But there is, overall, a terrible mixture of indolence and arrogance about this music, and how it is played. The second and far less well-known side of the record is largely about war, but skilfully avoids naming any names or identifying any real causes or cures, such that, by the closing title track – Dave Gilmour covering “Bird Of Paradise” – all that we have learned is, essentially, that war, war is stoo-peed and pee-pul are stoo-peed. And despite the folky touches on two of these songs, Knopfler is so far away from being Dick Gaughan, or even the Billy Bragg of “Between The Wars.”
Mixed with this arrogance is a world-weariness which you don’t feel Knopfler has really earned. It is a record of entitlement, smugness and assumed superiority. On “Money” he sneers that he shoulda learned to play the gee-tar, but on “Walk Of Life” he is sneering even at the poor sod busking for pennies in Tottenham Court Road tube station. He has a go at the one-night stand he bumps into on “Your Latest Trick,” even complains at the hapless lover on the other end of the telephone on “So Far Away” as if it were her fault that he was successful and on a world tour.
And, of course, “Money For Nothing” is where all of Knopfler’s worst tendencies coalesce. Getting past its grotesquely pretentious introduction, ninety-seven seconds of warming up and Sting humming the MTV jingle, we get some very horrid old school rock. No doubt Knopfler identified himself with the everyman – and vice versa – but all he is doing is sneering at New Pop and their funny ways.
Much, much worse is his use of the “f” word – the section that is handily edited out on oldies radio – and even if he is writing in character, he has previous form, both in terms of gay-baiting (1980’s “Les Boys”) and cussed philistinism (1978’s “In The Gallery”). At a time when the facts about HIV and Aids were struggling to become known, this was, to put it VERY mildly, unhelpful. All he – with Sting, who co-wrote the song, as well as providing vocal back-up – is doing is hammering home to the listener how Mark Knopfler and Dire Straits are so much better than everybody and everything else. And mumbling the words can be an especially deadly form of arrogance.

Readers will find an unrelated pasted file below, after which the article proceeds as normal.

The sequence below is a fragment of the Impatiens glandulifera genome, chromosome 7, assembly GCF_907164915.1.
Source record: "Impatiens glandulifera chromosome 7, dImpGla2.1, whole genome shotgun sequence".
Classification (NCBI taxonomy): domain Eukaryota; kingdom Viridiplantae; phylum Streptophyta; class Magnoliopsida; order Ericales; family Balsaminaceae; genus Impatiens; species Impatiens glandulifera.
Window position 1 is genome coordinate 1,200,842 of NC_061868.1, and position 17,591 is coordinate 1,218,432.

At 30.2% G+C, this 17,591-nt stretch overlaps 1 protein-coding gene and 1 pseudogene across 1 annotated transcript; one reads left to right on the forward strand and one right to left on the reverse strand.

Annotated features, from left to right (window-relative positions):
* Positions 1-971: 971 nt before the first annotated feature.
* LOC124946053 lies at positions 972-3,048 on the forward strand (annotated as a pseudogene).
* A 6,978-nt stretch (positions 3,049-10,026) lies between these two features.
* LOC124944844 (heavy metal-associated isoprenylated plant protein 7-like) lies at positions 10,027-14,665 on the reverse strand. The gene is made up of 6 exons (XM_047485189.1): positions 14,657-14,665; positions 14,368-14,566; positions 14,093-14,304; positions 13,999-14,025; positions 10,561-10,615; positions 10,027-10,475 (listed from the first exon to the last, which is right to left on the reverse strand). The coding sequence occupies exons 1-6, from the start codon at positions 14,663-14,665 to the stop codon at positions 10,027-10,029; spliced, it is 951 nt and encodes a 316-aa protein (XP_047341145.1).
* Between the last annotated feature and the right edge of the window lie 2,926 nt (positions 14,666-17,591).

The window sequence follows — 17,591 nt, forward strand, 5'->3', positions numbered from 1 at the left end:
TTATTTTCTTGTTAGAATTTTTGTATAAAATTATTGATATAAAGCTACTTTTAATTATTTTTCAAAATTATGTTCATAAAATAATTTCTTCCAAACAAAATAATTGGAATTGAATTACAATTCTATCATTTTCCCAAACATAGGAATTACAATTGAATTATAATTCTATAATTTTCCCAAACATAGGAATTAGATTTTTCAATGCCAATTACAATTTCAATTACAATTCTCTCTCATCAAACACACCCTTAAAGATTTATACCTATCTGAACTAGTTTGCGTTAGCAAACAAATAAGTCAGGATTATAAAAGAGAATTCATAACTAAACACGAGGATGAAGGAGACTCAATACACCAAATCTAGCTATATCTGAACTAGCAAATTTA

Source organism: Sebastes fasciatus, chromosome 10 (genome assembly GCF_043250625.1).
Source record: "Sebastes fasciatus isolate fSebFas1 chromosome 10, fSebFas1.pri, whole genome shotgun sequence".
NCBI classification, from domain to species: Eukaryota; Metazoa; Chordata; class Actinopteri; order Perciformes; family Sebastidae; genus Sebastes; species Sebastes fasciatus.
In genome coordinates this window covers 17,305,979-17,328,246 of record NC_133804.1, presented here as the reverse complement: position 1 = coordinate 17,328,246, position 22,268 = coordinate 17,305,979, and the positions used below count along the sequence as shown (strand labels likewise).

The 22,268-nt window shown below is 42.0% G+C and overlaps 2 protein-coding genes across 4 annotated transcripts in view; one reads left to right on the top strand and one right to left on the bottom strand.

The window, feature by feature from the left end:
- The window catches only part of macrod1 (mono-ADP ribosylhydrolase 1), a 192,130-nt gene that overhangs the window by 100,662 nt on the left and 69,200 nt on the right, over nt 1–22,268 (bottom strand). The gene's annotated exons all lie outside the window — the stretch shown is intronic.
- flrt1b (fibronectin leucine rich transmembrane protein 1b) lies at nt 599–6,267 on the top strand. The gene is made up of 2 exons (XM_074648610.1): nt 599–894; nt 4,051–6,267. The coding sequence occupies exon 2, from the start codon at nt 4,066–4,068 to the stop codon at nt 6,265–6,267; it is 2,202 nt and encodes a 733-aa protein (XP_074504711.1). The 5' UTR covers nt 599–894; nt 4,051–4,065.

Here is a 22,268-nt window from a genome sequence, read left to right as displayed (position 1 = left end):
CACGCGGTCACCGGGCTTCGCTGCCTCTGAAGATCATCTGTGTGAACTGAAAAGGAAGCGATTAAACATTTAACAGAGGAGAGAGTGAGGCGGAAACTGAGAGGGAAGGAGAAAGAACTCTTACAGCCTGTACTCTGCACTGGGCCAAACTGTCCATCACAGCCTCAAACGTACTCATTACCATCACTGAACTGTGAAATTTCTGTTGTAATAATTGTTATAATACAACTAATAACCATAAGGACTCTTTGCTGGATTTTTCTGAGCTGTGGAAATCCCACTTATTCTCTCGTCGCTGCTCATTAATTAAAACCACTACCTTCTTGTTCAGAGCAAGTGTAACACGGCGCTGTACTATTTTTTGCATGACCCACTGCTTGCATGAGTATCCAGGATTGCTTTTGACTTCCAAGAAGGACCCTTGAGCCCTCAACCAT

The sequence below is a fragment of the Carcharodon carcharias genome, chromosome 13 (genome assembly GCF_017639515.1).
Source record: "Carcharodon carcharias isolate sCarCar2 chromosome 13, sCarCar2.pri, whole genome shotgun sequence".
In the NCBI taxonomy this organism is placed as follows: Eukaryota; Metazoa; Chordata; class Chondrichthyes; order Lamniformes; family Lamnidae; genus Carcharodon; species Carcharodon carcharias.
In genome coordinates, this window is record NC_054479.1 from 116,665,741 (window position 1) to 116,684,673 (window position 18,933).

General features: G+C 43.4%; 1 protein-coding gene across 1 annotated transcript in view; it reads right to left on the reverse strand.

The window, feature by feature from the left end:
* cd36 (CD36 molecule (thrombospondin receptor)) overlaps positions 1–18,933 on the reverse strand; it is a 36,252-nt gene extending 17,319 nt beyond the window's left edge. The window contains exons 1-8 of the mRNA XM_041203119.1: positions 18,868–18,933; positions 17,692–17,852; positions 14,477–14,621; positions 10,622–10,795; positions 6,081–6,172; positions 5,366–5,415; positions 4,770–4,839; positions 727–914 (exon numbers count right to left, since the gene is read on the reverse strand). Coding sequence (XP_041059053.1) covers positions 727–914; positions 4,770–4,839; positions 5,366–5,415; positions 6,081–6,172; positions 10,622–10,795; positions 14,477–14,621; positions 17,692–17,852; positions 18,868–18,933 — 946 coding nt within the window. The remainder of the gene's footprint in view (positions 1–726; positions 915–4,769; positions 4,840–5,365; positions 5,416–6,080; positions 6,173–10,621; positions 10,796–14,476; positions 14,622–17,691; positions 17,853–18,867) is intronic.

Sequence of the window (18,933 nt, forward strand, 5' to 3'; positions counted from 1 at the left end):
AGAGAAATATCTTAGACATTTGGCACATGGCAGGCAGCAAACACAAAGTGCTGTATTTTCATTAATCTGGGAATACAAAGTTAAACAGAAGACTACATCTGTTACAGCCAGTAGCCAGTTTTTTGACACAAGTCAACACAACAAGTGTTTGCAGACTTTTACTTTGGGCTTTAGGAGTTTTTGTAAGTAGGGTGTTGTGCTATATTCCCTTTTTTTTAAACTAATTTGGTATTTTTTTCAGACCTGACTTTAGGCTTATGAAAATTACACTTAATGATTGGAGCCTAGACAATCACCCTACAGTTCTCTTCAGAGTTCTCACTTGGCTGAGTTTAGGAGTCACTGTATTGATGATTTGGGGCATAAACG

And yet this broad expanse of rock desert outsold every other album in eighties Britain (even Thriller), remained on top in the States for nine weeks, has at the time of writing sold some thirty million copies worldwide. Its success implied that “bigness” with all content evacuated was enough. Like virtually every other number one album of 1985, there are practically no laughs (“Money For Nothing” is certainly no laughing matter). We were all expected to be grown-up and serious…but about what? How much direct influence has this album of albums had on anything which has come after it – as opposed to the indirect influence of sizeable streams of large vacuums which the CD era has permitted? I would instead point to a far better and far more pointed example of Northeastern technological folk music in 1985, namely Prefab Sprout’s Steve McQueen. But Brothers In Arms is strictly prefab “class” (pronounced with a flat “a”); music for people who don’t like music, a record for people who don’t buy records. It looks to fill a gap which Dark Side Of The Moon had occupied in the previous decade, but the cover is ominous - Knopfler's 1937 National Style O Resonator guitar floating into the blue air, without visible means of support, as if to say, rock and roll? That's your lot; grow up.
Next: the same problem from the opposite perspective.